The child was probably a victim of pneumonia. The image was created from a CT Scan of the skull and a portrait that was found with the mummy.
When the Roman Empire ruled over Egypt, there was a funerary tradition of painting portraits and placing them over the face of the deceased after mummification.
To see how accurate these portraits were, researchers at the Institute of Pathology at the Academic Clinic Munich-Bogenhausen in Germany, performed a 3D reconstruction of a boy’s mummy.
The results were recently published in the journal PLOS One.
The mummified body belonged to a boy who probably died of pneumonia between 50 B.C. and 100 A.D. It was found by experts during the 1880s, near the pyramid of Hawara, in Egypt.
With the portrait and this information in hand, the team of scientists performed a CT scan of the mummy to study it digitally.
The study’s lead researcher, Andreas Nerlich, said the boy had “curled hair woven into two hair strands running from the crest to the ears, large eyes of brown color, a long, thin nose and a small mouth with full lips”.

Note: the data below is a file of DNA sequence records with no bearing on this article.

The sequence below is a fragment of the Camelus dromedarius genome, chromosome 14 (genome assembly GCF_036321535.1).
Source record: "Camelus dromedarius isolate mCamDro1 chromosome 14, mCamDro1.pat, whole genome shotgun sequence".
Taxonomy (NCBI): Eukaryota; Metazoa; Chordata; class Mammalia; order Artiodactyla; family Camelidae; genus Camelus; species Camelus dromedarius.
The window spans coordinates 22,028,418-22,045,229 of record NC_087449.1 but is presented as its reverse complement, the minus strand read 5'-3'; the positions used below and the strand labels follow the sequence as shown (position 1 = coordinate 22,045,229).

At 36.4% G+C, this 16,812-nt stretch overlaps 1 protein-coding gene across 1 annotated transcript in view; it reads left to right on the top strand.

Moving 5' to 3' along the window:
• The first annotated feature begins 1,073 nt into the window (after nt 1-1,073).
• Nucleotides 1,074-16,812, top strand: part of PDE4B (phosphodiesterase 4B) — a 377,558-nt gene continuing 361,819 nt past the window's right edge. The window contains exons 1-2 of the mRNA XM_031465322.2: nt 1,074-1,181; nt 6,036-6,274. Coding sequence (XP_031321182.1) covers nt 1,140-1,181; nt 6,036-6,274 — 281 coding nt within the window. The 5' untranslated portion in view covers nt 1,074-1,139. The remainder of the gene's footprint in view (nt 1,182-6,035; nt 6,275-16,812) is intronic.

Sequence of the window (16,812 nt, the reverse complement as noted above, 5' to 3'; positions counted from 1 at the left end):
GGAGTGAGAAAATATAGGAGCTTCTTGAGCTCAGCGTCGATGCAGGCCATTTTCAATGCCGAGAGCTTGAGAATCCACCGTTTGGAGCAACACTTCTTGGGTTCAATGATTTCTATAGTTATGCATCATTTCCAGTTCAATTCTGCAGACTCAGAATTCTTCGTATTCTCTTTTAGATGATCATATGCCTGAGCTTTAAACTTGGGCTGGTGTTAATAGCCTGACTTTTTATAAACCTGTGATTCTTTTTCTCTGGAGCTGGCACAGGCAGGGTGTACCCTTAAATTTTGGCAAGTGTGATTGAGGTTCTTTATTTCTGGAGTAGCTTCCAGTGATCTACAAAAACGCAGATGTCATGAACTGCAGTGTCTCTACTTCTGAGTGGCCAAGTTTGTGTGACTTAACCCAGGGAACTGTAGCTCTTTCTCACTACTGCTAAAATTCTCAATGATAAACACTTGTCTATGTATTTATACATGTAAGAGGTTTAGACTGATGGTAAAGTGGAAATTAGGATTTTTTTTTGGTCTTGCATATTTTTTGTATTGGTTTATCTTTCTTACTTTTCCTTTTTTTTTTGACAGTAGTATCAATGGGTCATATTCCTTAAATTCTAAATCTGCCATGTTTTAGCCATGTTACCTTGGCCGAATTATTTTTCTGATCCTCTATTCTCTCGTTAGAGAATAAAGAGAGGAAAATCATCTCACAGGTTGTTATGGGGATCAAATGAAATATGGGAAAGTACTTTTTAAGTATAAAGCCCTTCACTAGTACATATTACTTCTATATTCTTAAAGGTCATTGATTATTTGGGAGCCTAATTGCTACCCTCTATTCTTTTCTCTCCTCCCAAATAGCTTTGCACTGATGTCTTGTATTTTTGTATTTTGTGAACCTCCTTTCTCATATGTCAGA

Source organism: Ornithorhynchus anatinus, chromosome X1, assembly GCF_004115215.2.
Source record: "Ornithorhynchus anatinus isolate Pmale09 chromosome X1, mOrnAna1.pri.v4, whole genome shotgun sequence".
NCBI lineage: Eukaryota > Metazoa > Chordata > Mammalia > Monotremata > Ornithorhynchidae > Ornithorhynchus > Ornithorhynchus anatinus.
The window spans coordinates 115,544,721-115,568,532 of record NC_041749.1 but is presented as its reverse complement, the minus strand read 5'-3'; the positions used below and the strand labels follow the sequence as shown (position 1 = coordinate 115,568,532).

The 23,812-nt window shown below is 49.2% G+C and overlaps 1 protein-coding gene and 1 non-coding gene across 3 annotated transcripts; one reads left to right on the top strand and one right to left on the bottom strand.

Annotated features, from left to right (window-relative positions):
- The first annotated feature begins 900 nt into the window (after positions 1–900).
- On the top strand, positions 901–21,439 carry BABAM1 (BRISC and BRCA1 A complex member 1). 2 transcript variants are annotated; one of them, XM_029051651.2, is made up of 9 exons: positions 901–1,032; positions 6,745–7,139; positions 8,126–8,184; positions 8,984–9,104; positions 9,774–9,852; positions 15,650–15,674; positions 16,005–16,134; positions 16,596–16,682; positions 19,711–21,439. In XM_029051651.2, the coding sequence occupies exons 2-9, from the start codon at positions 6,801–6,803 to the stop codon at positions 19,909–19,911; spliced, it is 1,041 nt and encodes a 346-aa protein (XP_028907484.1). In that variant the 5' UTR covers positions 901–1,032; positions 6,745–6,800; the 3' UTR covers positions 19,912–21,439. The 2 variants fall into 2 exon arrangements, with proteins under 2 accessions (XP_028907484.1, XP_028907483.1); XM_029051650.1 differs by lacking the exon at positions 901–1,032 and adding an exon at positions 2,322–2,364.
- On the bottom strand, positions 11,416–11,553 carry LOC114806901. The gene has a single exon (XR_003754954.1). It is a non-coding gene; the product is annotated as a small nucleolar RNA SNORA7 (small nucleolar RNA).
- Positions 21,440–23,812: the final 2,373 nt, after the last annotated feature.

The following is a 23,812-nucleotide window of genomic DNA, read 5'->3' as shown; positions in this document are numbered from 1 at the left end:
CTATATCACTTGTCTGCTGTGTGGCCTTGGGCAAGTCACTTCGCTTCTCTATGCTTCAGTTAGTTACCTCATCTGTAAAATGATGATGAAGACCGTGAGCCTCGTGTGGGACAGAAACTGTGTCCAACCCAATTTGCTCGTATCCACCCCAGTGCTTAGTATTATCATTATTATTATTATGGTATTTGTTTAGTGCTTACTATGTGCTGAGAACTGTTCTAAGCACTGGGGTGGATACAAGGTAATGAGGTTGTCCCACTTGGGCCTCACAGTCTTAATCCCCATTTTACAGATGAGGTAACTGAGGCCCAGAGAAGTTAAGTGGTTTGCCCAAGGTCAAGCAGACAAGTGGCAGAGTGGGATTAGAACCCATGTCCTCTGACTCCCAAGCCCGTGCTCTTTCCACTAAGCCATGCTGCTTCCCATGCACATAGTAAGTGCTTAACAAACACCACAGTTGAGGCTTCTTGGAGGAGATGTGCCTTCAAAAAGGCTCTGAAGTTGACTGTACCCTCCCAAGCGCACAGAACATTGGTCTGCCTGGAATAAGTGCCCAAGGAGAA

The boy also had a necklace with a small medallion around his neck. The results showed that the portrait was quite accurate, but the artist made the child look older than he really was: he was between 3 or 4 years old when he died.
“The portrait shows slightly ‘older’ traits, which may have been the results of an artistic convention of that time,” Nerlich said.
However, this alone is not enough to know whether this was a common practice among ancient Egyptian artists.